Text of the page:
A quick post this week as my hubby is having hip replacement tomorrow — such is family genetics. Two surgeries over the next few months and then we should be able to resume travelling to see more cultures and take more photos. For this week’s challenge, Reflection, I thought I’d post a photo I took of one of the beautiful night lilies that float around throughout the vast flood plain of the Okavango Delta in Botswana. They bloom near sunset, and you see hundreds of them on a late afternoon boat cruise around the deeper waters of the flood plain that’s formed as rain water from Angola rushes down the length of the Okavango River into neighbouring countries. This particular lily seems, like the Greek legend of Narcissus, to be admiring its own lovely image in the water around it, glowing in the late afternoon light. The lilies are one of the highlights of a visit to the Delta, nodding and swaying as your safari guide silently glides a traditional dugout canoe, called a mokoro, through the shallower waters or bobbing as your small motor boat passes towards evening. If you’re looking for an escape to sunshine and tranquility, head for the Delta!
Yes, the sign says “Fire Assembly Point”. We were in Kenya during the dry season in late February, and there was a fire still smoldering all around our lodge in Lake Nakuru National Park. We’d arrived at the gates with a massive plume of smoke overhead, and had driven to the lodge inside the park through a blackened landscape full of smoke and licks of flame. The fire had broken out a couple of days previously, but our guide assured us that the lodge was intact and safe. From this sign on the grounds, through, it was clear that fires are fairly common during the dry season.
Lake Nakuru is a soda lake, one of several strewn through the Great Rift Valley. The alkaline water holds an abundance of algae, which in turn attracts millions of pink flamingoes — it’s so famous you’ve probably seen a photo of it already.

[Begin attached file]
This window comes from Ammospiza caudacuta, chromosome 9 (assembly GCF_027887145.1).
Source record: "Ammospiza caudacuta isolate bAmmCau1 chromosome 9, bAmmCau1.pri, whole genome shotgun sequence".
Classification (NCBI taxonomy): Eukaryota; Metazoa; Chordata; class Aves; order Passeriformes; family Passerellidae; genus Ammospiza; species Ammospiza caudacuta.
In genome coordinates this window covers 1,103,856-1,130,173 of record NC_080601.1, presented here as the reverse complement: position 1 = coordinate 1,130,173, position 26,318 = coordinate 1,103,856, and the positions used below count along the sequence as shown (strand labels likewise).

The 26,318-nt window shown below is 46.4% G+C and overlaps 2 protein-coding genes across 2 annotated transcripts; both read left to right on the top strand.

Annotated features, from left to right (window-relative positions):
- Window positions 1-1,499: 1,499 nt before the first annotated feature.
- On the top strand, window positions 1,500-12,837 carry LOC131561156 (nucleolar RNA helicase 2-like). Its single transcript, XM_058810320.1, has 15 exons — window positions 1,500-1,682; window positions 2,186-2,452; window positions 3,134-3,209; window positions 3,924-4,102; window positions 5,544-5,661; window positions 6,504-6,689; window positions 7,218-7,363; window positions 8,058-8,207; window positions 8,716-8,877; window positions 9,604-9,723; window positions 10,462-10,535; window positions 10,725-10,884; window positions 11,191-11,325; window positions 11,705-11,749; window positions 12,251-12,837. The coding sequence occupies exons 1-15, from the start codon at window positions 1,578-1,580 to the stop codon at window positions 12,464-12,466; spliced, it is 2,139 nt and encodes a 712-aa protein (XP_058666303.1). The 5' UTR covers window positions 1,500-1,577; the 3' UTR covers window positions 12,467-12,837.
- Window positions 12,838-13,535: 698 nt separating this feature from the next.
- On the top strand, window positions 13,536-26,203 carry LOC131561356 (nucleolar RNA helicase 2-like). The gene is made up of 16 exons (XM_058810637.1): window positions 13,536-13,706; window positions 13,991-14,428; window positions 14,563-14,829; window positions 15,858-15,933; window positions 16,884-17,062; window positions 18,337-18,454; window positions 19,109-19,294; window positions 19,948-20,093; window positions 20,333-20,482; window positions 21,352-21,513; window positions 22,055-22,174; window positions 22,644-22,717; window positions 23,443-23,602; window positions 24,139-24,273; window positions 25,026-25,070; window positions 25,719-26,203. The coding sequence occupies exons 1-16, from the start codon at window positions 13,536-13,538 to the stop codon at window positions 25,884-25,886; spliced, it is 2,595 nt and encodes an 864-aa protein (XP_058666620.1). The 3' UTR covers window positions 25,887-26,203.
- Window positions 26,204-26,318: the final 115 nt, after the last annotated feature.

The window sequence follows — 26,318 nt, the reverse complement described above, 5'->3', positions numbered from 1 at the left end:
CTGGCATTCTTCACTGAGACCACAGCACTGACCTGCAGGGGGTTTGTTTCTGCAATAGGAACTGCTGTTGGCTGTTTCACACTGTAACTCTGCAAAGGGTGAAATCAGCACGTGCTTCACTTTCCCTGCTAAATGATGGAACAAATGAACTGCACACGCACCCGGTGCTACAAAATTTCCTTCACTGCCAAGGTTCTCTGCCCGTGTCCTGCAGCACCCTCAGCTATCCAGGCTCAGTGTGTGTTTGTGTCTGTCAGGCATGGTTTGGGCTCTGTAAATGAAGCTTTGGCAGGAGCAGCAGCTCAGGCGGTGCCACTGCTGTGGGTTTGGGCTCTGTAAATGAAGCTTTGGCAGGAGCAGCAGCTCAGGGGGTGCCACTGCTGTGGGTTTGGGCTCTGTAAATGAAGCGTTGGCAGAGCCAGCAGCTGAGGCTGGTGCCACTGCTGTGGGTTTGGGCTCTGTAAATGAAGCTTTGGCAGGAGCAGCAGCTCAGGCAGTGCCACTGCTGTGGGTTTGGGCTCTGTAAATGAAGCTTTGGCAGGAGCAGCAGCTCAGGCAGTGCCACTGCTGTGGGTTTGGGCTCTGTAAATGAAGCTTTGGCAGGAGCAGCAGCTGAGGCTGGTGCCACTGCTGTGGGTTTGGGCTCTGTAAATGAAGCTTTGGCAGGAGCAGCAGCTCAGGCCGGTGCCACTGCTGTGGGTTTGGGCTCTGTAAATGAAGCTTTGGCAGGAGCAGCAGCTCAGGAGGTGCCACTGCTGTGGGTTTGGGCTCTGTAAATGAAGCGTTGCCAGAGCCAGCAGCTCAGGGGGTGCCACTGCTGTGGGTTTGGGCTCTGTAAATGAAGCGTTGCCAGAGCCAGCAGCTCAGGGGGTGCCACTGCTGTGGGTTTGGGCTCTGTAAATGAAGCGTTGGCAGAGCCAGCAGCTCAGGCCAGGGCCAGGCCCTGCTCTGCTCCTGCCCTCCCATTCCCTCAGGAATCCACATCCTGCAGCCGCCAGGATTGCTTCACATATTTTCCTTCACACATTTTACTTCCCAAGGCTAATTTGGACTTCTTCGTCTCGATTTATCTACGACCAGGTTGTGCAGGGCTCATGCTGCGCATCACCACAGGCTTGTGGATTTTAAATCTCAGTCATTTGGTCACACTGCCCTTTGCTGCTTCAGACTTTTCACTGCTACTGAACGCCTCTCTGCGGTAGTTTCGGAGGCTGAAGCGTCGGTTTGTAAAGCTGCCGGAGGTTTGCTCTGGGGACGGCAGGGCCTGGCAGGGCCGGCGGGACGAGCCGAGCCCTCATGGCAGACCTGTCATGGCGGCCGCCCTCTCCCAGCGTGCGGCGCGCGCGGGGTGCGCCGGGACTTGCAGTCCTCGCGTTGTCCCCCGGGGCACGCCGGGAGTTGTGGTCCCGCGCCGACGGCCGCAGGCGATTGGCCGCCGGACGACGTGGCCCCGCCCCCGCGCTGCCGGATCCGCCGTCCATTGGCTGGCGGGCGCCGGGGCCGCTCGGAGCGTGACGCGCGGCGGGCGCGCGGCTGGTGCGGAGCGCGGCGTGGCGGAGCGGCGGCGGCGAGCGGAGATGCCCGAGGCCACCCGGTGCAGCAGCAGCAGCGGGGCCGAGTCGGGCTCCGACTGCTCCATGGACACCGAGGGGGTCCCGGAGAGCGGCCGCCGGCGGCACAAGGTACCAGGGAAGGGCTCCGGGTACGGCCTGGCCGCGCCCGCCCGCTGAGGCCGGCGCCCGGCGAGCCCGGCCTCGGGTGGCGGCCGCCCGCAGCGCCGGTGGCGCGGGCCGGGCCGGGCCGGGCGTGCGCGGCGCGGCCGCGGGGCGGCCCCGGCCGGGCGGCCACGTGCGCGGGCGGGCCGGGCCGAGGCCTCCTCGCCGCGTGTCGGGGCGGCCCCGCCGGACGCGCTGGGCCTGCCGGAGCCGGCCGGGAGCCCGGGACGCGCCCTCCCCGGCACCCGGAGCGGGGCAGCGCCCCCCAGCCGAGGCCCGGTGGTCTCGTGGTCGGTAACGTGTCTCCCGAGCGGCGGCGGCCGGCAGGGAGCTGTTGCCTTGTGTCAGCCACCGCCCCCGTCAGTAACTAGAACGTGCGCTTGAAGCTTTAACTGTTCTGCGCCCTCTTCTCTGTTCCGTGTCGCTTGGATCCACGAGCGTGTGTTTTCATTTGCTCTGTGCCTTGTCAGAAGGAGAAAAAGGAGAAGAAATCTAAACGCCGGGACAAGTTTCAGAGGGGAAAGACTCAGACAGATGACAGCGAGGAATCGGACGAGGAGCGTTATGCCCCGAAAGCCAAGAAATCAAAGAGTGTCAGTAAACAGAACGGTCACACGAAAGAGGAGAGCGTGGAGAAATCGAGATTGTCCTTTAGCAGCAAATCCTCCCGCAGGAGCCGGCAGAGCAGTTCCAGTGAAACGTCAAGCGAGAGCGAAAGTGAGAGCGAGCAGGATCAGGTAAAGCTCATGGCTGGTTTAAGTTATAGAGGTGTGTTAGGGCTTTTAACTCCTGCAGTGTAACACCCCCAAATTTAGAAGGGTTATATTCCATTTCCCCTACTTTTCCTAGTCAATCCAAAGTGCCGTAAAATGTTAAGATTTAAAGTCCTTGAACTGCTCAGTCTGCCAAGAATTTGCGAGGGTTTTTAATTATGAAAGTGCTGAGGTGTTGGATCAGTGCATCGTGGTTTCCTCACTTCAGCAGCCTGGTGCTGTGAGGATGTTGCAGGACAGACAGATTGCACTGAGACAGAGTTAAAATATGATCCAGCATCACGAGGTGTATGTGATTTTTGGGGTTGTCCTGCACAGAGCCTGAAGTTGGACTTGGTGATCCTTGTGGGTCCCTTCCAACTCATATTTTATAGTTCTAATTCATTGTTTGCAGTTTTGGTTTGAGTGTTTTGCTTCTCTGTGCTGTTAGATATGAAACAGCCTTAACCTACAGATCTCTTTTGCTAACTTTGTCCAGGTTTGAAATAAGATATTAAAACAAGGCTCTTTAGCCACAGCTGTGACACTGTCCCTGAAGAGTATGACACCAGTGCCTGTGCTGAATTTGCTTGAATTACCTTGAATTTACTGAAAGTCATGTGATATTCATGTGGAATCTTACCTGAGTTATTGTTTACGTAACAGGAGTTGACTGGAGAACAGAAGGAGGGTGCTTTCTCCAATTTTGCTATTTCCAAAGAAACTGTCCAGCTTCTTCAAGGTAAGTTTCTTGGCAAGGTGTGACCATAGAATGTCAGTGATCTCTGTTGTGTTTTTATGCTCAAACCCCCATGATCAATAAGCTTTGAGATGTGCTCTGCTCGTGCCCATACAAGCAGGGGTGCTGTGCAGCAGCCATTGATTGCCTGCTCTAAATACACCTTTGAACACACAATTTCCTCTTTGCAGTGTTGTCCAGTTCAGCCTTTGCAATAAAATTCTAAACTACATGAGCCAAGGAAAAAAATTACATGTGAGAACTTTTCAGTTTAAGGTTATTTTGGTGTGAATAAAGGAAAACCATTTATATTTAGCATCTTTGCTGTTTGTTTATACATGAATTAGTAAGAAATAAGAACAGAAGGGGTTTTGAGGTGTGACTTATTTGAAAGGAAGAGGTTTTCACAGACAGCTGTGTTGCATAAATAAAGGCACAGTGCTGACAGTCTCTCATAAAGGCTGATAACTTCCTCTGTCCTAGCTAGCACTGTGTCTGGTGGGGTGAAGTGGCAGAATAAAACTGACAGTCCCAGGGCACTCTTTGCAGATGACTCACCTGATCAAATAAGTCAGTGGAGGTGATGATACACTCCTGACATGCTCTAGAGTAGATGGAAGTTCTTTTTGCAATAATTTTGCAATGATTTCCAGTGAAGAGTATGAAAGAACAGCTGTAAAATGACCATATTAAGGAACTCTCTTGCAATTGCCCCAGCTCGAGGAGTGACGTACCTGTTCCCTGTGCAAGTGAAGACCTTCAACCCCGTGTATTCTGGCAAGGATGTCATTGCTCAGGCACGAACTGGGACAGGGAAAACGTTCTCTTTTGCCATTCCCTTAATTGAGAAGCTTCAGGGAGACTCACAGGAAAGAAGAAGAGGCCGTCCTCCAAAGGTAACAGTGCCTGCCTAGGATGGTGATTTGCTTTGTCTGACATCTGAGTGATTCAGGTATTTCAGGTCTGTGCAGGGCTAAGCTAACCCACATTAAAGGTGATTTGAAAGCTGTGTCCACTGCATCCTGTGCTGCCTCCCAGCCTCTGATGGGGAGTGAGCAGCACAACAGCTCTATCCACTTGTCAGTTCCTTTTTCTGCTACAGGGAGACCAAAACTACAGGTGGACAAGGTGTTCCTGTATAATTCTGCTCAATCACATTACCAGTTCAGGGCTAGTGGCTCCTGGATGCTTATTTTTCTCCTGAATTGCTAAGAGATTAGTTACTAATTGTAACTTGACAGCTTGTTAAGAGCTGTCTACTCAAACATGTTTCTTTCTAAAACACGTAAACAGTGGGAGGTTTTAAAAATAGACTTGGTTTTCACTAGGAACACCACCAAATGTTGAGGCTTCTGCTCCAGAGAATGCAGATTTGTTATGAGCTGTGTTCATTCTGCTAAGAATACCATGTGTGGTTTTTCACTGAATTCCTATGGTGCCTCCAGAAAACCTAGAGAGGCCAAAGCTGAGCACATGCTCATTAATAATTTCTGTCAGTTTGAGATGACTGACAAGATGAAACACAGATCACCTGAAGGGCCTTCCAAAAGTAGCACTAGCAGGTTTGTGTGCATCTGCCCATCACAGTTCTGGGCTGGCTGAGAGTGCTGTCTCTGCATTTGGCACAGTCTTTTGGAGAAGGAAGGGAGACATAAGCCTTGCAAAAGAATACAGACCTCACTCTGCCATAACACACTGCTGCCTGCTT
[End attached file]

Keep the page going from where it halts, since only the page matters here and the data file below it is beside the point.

Although the fire covered a lot of ground, the wildlife seemed unfazed, and many scavengers were feasting on a bounty of dead rodents and other small ground-dwelling animals. The periodic fires are nature’s way of giving the landscape a fresh start. We saw a great variety of wildlife, including white rhinos, a troop of olive baboons, and many spectacular birds around the shores of the lake. The fire kept its distance and we had a very enjoyable visit. Our startling introduction to the park was just icing on the cake 🙂
There’s a wonderful old convent in Lima, Peru that has beautiful and elegant architecture — walls of painted tiles, courtyards with delightful gardens, a venerable wood-panelled library with massive old books. It’s a peaceful haven, but in one area there’s something quite unexpected. You enter through a lobby that features a most unusual floor. You can see it in the photo above — it looks like we’re stepping on big 3-dimensional blocks, but it’s all flat and painted in a wonderful tromp-l’oeil style that reminds me of an Escher drawing. Perhaps it was a way for the architect, or even the nuns themselves, to balance the gravitas of the other spaces, but whatever the case it’s a charming surprise. If you’re going to Lima in the future, don’t miss this sight, and in particular the amusing floor art.
There’s something alluring about abandoned places, even if we know their history. Our mind’s eye tries to imagine what they were like when they were in use.
One of my favourite places for a road trip, preferably in the autumn, is the Hudson River Valley in upstate New York. There are numerous old estates dotted up and down the river, many of them preserved and open to visitors.
This photo was taken at Montgomery Place, an early 19th-century estate owned by the Livingston family. The estate is on the National Register of Historic Places, with a Federal-style mansion, gardens, orchards, outbuildings and winding paths through the oldest oak forest in the Valley.
Unfortunately the day we arrived for a tour all the power was out, so we couldn’t go inside, but we were able to wander around the property, and deep in the woods we came across this abandoned old power station. There are waterfalls on the property which the owners used to generate their own power for a time.
The mansion is evocative of a more genteel time period, while the grounds are wild and haunting, at least in the fall. The estate has a wide terrace and rolling lawns that overlook the Hudson River, so you can imagine the wonderful parties that must have taken place when the weather was fine.
You can find more information about Montgomery Place and several of the other Hudson River Valley estates open to visitors on the Historic Hudson Valley website. It’s the perfect area to enjoy fall colours, charming small towns, great farm markets, history, and even a wide variety of Halloween-season events!